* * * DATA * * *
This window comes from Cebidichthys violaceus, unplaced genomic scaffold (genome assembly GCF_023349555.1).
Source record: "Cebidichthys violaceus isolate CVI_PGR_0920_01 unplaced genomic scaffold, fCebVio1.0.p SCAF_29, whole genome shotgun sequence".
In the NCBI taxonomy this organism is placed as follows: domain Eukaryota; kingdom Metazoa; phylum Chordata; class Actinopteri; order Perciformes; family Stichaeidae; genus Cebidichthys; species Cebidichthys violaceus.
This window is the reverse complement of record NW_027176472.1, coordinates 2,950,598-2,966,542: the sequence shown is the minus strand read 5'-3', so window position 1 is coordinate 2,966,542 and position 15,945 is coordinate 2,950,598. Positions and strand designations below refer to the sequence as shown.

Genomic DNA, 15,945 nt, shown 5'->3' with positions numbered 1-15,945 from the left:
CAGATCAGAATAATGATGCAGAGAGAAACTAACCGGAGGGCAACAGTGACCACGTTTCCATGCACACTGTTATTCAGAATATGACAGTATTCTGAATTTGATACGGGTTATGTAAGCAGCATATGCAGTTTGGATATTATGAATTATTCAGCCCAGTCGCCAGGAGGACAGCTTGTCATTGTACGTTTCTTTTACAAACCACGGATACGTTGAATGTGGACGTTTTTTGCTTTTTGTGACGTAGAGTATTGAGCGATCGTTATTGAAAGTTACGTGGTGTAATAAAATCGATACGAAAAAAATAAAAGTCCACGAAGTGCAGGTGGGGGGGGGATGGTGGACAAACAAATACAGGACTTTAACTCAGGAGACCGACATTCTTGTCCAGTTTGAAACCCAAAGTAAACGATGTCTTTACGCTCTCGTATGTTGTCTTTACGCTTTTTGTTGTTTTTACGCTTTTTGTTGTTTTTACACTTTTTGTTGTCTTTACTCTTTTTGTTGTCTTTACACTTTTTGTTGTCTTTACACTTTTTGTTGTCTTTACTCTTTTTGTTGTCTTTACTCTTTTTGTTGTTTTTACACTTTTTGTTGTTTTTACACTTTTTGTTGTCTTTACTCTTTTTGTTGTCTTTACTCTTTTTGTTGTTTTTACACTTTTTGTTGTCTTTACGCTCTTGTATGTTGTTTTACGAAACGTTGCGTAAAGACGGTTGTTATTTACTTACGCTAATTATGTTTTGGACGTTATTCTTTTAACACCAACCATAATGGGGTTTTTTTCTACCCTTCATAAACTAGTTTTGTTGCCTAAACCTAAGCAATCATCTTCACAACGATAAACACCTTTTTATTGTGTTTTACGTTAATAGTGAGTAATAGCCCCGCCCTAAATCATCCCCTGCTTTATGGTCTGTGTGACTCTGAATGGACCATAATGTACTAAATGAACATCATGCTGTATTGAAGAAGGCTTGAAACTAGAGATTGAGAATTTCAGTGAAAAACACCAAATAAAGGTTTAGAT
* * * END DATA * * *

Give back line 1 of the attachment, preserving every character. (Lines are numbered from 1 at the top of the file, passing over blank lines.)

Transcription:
This window comes from Cebidichthys violaceus, unplaced genomic scaffold (genome assembly GCF_023349555.1).